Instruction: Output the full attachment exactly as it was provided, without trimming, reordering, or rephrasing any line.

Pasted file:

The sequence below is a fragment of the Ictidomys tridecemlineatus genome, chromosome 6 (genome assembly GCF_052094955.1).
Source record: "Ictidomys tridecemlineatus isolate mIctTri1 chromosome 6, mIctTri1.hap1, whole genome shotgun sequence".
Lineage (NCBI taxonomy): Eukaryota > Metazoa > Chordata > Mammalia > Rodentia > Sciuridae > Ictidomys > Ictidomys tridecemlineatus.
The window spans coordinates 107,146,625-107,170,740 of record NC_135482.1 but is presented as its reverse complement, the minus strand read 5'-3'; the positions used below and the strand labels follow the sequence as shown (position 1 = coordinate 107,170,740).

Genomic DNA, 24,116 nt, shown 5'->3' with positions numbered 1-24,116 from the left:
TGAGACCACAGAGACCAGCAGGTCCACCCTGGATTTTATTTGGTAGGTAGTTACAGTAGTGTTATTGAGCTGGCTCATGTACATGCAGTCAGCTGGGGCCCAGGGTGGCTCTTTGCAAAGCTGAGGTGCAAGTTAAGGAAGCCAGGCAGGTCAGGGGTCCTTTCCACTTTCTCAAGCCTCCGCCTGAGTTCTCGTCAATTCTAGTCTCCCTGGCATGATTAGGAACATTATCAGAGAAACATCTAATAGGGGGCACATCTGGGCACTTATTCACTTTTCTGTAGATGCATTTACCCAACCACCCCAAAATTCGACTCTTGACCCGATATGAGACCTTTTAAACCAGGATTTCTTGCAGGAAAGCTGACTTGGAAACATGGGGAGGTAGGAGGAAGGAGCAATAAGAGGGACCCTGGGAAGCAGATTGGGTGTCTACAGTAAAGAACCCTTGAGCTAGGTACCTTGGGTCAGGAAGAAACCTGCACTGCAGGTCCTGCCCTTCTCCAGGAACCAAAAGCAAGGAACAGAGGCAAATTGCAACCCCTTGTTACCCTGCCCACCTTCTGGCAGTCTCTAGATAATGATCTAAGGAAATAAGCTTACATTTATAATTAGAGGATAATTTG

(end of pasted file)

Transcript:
The sequence below is a fragment of the Ictidomys tridecemlineatus genome, chromosome 6 (genome assembly GCF_052094955.1).
Source record: "Ictidomys tridecemlineatus isolate mIctTri1 chromosome 6, mIctTri1.hap1, whole genome shotgun sequence".
Lineage (NCBI taxonomy): Eukaryota > Metazoa > Chordata > Mammalia > Rodentia > Sciuridae > Ictidomys > Ictidomys tridecemlineatus.
The window spans coordinates 107,146,625-107,170,740 of record NC_135482.1 but is presented as its reverse complement, the minus strand read 5'-3'; the positions used below and the strand labels follow the sequence as shown (position 1 = coordinate 107,170,740).

Genomic DNA, 24,116 nt, shown 5'->3' with positions numbered 1-24,116 from the left:
TGAGACCACAGAGACCAGCAGGTCCACCCTGGATTTTATTTGGTAGGTAGTTACAGTAGTGTTATTGAGCTGGCTCATGTACATGCAGTCAGCTGGGGCCCAGGGTGGCTCTTTGCAAAGCTGAGGTGCAAGTTAAGGAAGCCAGGCAGGTCAGGGGTCCTTTCCACTTTCTCAAGCCTCCGCCTGAGTTCTCGTCAATTCTAGTCTCCCTGGCATGATTAGGAACATTATCAGAGAAACATCTAATAGGGGGCACATCTGGGCACTTATTCACTTTTCTGTAGATGCATTTACCCAACCACCCCAAAATTCGACTCTTGACCCGATATGAGACCTTTTAAACCAGGATTTCTTGCAGGAAAGCTGACTTGGAAACATGGGGAGGTAGGAGGAAGGAGCAATAAGAGGGACCCTGGGAAGCAGATTGGGTGTCTACAGTAAAGAACCCTTGAGCTAGGTACCTTGGGTCAGGAAGAAACCTGCACTGCAGGTCCTGCCCTTCTCCAGGAACCAAAAGCAAGGAACAGAGGCAAATTGCAACCCCTTGTTACCCTGCCCACCTTCTGGCAGTCTCTAGATAATGATCTAAGGAAATAAGCTTACATTTATAATTAGAGGATAATTTG